To power the board, connect the positive terminal to the VIN pin on the Ethernet shield (this way the motor will draw a full 9V from the wall socket). Connect the negative terminal to any ground on the Arduino. There’s a bridge attached to the other two power terminals, leave this in place.

Connecting the digital pins is a little trickier, since the Ethernet shield uses several of them. I used pins 5, 6, 7, and 8. With the pins on the step motor driver pointed up and facing you, pins 1,2, 3, and 4 go from left to right. You won’t use the other 3 pins. Since the pin arrangement will require troubleshooting later, it doesn’t really matter in which order you connect them.

Seriously, this is sloppy. Looks nice when all closed up though.

Seriously, this is sloppy. Looks nice when all closed up though.

Step 4 (optional): Add LED’s.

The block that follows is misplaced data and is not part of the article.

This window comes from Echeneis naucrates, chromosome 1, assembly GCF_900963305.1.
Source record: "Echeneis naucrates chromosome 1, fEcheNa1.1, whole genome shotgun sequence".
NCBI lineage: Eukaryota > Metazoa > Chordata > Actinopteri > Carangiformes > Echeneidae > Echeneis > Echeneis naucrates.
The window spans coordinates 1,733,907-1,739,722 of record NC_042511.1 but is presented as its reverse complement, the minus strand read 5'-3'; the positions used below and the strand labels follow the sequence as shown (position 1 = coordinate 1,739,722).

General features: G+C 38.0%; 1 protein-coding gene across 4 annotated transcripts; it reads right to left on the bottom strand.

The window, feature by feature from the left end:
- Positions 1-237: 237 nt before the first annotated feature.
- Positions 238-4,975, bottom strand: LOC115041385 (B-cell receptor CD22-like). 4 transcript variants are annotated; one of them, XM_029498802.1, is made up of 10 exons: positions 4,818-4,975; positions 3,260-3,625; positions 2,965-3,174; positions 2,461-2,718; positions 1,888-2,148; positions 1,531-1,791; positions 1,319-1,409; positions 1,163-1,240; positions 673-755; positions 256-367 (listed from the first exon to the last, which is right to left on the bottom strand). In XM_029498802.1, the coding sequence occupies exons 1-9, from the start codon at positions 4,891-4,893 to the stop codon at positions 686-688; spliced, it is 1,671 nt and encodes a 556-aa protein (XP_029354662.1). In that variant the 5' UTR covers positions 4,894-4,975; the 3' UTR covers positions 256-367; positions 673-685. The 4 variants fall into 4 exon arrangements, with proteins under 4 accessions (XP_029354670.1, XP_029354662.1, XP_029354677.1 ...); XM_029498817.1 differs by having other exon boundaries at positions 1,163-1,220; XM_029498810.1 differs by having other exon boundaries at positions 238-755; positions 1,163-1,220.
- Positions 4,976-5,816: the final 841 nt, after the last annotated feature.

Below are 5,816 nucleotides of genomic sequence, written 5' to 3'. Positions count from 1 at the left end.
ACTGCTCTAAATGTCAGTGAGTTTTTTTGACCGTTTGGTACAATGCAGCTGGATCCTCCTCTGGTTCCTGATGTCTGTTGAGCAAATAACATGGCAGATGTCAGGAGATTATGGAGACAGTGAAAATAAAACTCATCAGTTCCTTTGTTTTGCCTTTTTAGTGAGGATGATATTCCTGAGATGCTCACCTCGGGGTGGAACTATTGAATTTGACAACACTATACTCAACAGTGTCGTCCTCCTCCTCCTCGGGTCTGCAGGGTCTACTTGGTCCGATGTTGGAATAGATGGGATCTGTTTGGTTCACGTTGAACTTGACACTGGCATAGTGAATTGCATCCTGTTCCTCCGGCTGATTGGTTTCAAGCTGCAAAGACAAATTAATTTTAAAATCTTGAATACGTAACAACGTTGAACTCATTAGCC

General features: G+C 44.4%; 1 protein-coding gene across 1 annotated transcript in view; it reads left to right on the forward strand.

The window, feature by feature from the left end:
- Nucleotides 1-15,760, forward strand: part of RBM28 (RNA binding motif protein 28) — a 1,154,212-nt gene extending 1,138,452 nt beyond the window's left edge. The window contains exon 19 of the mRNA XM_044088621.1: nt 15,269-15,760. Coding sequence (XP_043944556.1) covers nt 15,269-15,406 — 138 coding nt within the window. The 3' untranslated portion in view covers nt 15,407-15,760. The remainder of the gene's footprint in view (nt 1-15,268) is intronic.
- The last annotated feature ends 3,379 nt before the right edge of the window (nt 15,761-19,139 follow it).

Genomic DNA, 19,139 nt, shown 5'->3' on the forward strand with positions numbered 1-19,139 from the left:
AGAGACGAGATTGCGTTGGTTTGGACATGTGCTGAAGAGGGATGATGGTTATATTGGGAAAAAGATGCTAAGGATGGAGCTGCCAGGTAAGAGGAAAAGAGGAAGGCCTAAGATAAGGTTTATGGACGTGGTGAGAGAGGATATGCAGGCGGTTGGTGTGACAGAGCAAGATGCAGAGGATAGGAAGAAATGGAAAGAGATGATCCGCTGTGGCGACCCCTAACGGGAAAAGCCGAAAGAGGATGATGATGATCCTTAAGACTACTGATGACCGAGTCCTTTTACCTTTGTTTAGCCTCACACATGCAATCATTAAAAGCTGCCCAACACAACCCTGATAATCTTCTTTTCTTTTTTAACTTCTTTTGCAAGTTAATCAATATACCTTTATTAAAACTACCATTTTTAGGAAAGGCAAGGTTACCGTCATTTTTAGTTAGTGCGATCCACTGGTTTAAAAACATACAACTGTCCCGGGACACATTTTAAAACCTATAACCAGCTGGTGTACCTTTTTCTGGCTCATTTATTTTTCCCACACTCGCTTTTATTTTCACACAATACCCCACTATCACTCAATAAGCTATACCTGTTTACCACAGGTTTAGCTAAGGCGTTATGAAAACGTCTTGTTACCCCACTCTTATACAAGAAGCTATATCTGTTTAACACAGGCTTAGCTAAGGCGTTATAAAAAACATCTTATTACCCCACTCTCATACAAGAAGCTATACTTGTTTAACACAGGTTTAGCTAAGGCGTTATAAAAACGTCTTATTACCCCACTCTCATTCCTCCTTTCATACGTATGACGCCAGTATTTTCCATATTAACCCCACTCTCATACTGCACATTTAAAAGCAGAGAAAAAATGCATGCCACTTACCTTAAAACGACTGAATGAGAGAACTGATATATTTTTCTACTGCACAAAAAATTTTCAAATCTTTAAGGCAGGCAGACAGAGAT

The LED’s were an afterthought. If I had planned on them from the beginning, I would have done something more clever, like make the lights flash red when the Sea Leveler falls and blue when it rises. At the very least, I would have included a switched. As it is, the LED’s are just connected directly to a 9V battery and resistor. And the wires are just taped to the inside of the case. Fortunately, the way the case is designed, it’s impossible to see any of this when the Sea Leveler is closed. I may yet go back and wire up something a bit more whimsical.

Step 5: Pack it up and test it out. 

Like I said, the physical construction was pretty straight-forward. The programming was the real challenge.

In the end, this cost of materials for this build cost around $80.00, although the bulk of that cost was the Arduino and Ethernet shield, both of which will eventually be recycled into the next project.

A nice, clean project.

A nice, clean project.

Next up: Programming the Sea Leveler!


Deep-sea biologist, population/conservation geneticist, backyard farm advocate. The deep sea is Earth's last great wilderness.